The pictures should be taken under the same type of lighting. One in the sun, one under fluorescent, and one under what seems to be tungsten lighting will show a different coating color.



#7 Geo.

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Posted 14 December 2018 - 11:08 AM

Per Bob Piekiel, the "Special Coatings" show grayish under "standard" fluorescent lighting, which probably means warm white color, ~52 color rendering index and 3000K color temperature. Your fluorescents may vary. Special Coatings or Special Coating, refers to the coatings on the corrector only. there were no anti-reflective coatings on the mirrors. Meade's EMC were similarly limited to the corrector.



#8 jjack's

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Posted 15 December 2018 - 10:05 AM

The answer is probably there : https://www.cloudyni...an-old-reducer/



#9 jjack's

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Posted 15 December 2018 - 10:15 AM

The color reflected can vary with the thickness of the coating


Edited by jjack's, 15 December 2018 - 10:17 AM.


#10 sbrewster

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Posted 16 December 2018 - 03:02 PM

The pictures should be taken under the same type of lighting. One in the sun, one under fluorescent, and one under what seems to be tungsten lighting will show a different coating color.

Looks to me that none of the 3 photos was taken 'using' fluorescent lighting... yes the top 2 were taken 'under' fluorescent lighting (on the ceiling)... which were NOT turned on! Both were taken using the same tungsten light.  The 'flare' in the 2nd photo may have been caused by the tungsten light being in a slightly different position.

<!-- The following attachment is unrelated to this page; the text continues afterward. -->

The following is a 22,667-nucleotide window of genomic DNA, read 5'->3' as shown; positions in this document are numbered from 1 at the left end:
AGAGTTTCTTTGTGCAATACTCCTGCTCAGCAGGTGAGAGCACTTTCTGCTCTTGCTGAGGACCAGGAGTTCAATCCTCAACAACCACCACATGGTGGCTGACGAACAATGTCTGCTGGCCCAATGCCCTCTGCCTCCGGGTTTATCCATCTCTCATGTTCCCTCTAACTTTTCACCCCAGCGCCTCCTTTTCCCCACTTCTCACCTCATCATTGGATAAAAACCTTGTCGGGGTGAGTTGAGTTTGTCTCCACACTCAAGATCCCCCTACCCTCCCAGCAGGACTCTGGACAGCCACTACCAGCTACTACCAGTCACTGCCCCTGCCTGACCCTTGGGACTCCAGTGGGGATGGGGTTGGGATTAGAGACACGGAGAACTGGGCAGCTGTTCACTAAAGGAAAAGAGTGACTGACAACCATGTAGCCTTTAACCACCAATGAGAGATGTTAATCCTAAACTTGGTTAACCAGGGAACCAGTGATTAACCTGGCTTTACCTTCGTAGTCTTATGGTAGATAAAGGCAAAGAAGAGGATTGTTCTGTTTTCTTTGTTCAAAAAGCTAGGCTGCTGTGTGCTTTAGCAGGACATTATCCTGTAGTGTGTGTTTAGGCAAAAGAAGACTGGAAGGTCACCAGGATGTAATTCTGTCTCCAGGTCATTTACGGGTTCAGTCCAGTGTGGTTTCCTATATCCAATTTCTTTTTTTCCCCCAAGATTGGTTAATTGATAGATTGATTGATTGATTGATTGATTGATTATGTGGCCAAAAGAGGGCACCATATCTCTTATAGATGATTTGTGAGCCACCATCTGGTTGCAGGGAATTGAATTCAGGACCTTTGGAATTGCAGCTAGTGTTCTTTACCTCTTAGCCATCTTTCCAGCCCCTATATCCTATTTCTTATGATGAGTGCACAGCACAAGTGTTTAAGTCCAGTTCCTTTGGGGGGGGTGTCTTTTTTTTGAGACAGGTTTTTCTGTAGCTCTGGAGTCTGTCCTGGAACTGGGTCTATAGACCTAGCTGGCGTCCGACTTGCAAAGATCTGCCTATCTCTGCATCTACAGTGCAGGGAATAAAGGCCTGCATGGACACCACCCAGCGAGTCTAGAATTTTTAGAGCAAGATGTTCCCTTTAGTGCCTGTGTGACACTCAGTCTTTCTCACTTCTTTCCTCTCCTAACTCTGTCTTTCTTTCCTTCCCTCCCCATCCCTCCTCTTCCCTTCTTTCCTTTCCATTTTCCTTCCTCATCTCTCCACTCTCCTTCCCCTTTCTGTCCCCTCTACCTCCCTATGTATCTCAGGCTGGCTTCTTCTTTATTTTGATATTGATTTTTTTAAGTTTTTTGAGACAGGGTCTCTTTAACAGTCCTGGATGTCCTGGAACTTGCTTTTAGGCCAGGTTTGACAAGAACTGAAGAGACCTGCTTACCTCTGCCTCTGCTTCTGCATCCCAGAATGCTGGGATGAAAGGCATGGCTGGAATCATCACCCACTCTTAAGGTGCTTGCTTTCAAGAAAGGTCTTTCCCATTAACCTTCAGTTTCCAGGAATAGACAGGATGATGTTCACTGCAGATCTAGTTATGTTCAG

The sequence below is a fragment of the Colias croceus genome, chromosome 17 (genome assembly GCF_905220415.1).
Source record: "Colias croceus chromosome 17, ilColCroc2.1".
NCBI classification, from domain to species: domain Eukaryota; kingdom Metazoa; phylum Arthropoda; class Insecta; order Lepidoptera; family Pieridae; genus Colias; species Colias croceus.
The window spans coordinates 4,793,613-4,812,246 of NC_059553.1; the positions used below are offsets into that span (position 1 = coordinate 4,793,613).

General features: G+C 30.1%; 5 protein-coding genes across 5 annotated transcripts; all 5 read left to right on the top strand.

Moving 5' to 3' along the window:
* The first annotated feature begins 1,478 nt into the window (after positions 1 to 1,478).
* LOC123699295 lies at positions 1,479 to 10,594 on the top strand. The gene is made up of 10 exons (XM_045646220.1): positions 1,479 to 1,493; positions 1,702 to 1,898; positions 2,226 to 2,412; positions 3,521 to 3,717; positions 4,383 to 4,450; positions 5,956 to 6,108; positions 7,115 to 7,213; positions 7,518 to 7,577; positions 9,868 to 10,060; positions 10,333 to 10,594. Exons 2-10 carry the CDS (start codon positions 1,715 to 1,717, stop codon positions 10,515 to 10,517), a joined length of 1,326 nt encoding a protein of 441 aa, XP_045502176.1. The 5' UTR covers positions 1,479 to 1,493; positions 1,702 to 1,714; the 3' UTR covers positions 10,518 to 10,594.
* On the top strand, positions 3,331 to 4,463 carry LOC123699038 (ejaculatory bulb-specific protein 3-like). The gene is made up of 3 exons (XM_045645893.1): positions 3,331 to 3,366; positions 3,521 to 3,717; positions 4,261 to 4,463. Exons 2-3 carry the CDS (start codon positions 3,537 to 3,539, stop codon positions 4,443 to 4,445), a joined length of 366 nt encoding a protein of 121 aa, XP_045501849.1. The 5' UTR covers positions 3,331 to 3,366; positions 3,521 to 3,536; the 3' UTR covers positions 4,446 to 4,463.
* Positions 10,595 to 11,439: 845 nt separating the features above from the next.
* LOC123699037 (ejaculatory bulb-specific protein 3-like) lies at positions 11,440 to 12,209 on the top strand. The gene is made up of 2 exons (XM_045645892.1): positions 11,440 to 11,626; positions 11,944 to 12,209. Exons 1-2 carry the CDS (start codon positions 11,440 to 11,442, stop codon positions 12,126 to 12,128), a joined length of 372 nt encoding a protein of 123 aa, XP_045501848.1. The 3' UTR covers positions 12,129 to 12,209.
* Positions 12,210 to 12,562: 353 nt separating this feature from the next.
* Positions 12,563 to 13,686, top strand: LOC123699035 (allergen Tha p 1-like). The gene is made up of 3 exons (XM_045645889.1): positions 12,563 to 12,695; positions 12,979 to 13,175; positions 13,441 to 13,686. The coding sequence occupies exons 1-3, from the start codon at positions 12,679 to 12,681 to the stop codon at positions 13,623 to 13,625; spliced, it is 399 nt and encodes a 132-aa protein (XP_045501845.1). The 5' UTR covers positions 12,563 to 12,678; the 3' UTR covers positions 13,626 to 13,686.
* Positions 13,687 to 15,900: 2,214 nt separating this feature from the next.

I agree the last picture, taken in daylight, would have been better represented if taken in same light as the 2 photos above it.

 

Steve


Edited by sbrewster, 16 December 2018 - 03:05 PM.


#11 clamchip

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Posted 16 December 2018 - 04:51 PM

These two photos were taken with the same lighting, a 2 bulb fluorescent shop light and a 

tungsten lamp, all were turned on.

I just wanted to show the obvious 'brown' and 'blue' of these 2 Celestron Special Coatings.

Under any lighting including natural outdoor the difference remains the same.

The familiar blue whether on a SCT corrector, or a objective lens, or eyepiece, is definitely

blue in color and  likely Magnesium Fluoride.

The brown I have seen on camera lenses before, and my 1980 C8 corrector, may also be

Magnesium Fluoride but a slightly different recipe, that's all I've been able to dig up.

 

Robert


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#12 jjack's

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Posted 17 December 2018 - 04:05 AM

Amber reflectance shift the transmittance to the blue part. Maybe to compensate the lesser reflexion of the silver coating on the mirrors. Maybe your mirrors were silvered ...?

How many C8 were made with this amber coating ? Just a few ? It could be a rare collector scope :)



#13 clamchip

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Posted 17 December 2018 - 11:03 AM

The mirrors look aluminized, zero tarnish or failing coating around the edge typical of the silver coated

Celestrons.

Celestron did play around with silver coatings, so did Meade, with disastrous results.

I should make note again that this is a perfect specimen. In all my years I've never owned another

that displayed such perfection, if that means anything.

 

Robert